optimismIf I asked people who know me to describe me, I suspect many would mention my smile and a laugh that is loud, heartfelt, and contagious.  In the past when I have done presentations about living with depression and anxiety, I have received comments that I don’t “look like a depressed person.”  My response is always the same: “I’m not a depressed person, I am a happy person with a depressive disorder.”

However, like everyone, I have times that are challenging, days when happiness doesn’t naturally bubble to the surface.  And, like many people, when I am dealing with a depressive episode, it can feel almost impossible to identify, let alone focus on, something positive.  Enter the next #FabFeat “pillar of positivity” – cultivating optimism.

Sonja Luybormirsky describes the practice of cultivating optimism in the following way:  “Finding the silver lining in a cloud.  Not only celebrating the present and the past, but anticipating a bright future.” I was particularly taken by this quotation as it reflects my own philosophy of life.  While I cannot say that things happen for a reason given so many horrible and heartbreaking events in this world, I do believe that I can take away learning, meaning, and purpose from things that do take place; that represents the “silver lining” for me.  For example, when I was downsized from my Human Resources position of 26 years, I had the opportunity to return to school, complete my Master’s degree, and am now able to work in my new mental health career as a Recovery Support Worker.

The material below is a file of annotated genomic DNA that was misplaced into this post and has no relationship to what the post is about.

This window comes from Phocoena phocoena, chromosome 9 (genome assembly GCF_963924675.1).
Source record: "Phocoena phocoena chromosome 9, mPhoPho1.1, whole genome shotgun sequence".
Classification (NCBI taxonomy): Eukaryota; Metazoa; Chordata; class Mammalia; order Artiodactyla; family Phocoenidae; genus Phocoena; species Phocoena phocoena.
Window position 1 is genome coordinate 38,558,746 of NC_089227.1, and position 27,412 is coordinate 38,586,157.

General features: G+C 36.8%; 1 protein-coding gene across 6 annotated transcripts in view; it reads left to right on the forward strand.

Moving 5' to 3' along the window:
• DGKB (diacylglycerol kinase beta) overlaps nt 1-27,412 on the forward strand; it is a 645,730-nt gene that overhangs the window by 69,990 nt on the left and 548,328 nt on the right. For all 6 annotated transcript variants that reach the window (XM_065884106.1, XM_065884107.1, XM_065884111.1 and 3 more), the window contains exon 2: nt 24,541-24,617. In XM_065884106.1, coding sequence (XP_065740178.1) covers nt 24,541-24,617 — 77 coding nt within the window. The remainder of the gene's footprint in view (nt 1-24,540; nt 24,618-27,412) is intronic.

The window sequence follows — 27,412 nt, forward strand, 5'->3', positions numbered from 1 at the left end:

The benefits of cultivating optimism are significant including  increased motivation to achieve goals; more effective coping skills; positive mood; higher energy and morale.

Optimism is something that can developed and enhanced through exercises and practices.  Below are few that can help you to cultivate your own silver lining:

  • The Best Possible Self: Take about 10 minutes and write about your best possible future self:  your life as you always imagined it would be, having achieved all the things you wanted to the best of your abilities. Let the writing flow.  After you have finished, reflect upon how you feel.  Are you inspired to make these goals and dreams come true?  A variation on this practice is to write about a goal that you wish to accomplish in five years, describing it in terms of the steps you have taken to successfully get there.
  • Doors: Closed and Open: Reflect upon a time in your life when something in your life didn’t turn out as you had planned – a relationship, a job, a project. Now consider what happened after that particular “door” closed.  What door opened to you that would not have otherwise been an option?
  • Identify Barrier Thoughts: Increase your optimistic thinking by becoming more aware of your automatic pessimistic thoughts.  For example, each time you have a negative thought, place a penny in a jar while replacing the pessimism with a more favourable thought. Since the brain cannot focus on two opposite feelings at the same time, you are training your mind toward hardwiring positivitiy.

Time to build our optimism muscles together.  Join me in sharing your own ways of Cultivating Optimism:

Post a picture, video, or note on the Facebook page: Fabulous Feats.

Tweet out your experience with using: #FabFeats

A pessimist sees the difficulty in every opportunity; an optimist sees the opportunity in every difficulty. – Winston Churchill (who lived with bipolar disorder)

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